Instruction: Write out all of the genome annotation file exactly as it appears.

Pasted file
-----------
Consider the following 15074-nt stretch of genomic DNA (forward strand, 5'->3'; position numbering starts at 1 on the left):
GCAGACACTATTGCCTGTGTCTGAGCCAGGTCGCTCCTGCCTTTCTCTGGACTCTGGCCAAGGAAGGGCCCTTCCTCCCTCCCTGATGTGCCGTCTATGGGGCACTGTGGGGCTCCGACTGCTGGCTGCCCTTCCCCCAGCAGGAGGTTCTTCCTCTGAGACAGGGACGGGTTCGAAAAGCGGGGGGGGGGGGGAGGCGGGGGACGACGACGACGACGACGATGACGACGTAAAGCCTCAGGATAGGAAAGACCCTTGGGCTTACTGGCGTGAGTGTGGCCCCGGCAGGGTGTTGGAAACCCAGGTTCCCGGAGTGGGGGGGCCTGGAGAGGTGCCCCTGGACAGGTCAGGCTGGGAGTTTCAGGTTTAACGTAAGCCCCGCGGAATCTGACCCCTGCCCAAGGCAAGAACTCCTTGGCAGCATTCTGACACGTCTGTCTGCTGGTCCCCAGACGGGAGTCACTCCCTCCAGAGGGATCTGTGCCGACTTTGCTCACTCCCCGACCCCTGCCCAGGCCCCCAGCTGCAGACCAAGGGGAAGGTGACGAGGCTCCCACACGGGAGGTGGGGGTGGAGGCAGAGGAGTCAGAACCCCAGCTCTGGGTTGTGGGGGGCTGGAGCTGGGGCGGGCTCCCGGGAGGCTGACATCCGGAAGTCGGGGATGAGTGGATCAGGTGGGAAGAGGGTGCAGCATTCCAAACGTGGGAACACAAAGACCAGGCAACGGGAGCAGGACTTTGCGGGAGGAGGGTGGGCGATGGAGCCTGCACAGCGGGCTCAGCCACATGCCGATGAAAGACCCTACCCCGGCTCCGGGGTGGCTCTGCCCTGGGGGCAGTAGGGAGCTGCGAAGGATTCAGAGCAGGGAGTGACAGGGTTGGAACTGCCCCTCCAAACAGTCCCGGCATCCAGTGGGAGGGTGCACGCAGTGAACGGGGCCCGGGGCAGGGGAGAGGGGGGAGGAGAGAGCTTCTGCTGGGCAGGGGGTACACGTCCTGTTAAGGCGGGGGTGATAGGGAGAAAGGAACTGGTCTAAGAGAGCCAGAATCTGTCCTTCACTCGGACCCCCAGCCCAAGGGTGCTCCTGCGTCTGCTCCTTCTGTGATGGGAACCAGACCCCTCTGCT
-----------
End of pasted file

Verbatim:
Consider the following 15074-nt stretch of genomic DNA (forward strand, 5'->3'; position numbering starts at 1 on the left):
GCAGACACTATTGCCTGTGTCTGAGCCAGGTCGCTCCTGCCTTTCTCTGGACTCTGGCCAAGGAAGGGCCCTTCCTCCCTCCCTGATGTGCCGTCTATGGGGCACTGTGGGGCTCCGACTGCTGGCTGCCCTTCCCCCAGCAGGAGGTTCTTCCTCTGAGACAGGGACGGGTTCGAAAAGCGGGGGGGGGGGGGAGGCGGGGGACGACGACGACGACGACGATGACGACGTAAAGCCTCAGGATAGGAAAGACCCTTGGGCTTACTGGCGTGAGTGTGGCCCCGGCAGGGTGTTGGAAACCCAGGTTCCCGGAGTGGGGGGGCCTGGAGAGGTGCCCCTGGACAGGTCAGGCTGGGAGTTTCAGGTTTAACGTAAGCCCCGCGGAATCTGACCCCTGCCCAAGGCAAGAACTCCTTGGCAGCATTCTGACACGTCTGTCTGCTGGTCCCCAGACGGGAGTCACTCCCTCCAGAGGGATCTGTGCCGACTTTGCTCACTCCCCGACCCCTGCCCAGGCCCCCAGCTGCAGACCAAGGGGAAGGTGACGAGGCTCCCACACGGGAGGTGGGGGTGGAGGCAGAGGAGTCAGAACCCCAGCTCTGGGTTGTGGGGGGCTGGAGCTGGGGCGGGCTCCCGGGAGGCTGACATCCGGAAGTCGGGGATGAGTGGATCAGGTGGGAAGAGGGTGCAGCATTCCAAACGTGGGAACACAAAGACCAGGCAACGGGAGCAGGACTTTGCGGGAGGAGGGTGGGCGATGGAGCCTGCACAGCGGGCTCAGCCACATGCCGATGAAAGACCCTACCCCGGCTCCGGGGTGGCTCTGCCCTGGGGGCAGTAGGGAGCTGCGAAGGATTCAGAGCAGGGAGTGACAGGGTTGGAACTGCCCCTCCAAACAGTCCCGGCATCCAGTGGGAGGGTGCACGCAGTGAACGGGGCCCGGGGCAGGGGAGAGGGGGGAGGAGAGAGCTTCTGCTGGGCAGGGGGTACACGTCCTGTTAAGGCGGGGGTGATAGGGAGAAAGGAACTGGTCTAAGAGAGCCAGAATCTGTCCTTCACTCGGACCCCCAGCCCAAGGGTGCTCCTGCGTCTGCTCCTTCTGTGATGGGAACCAGACCCCTCTGCT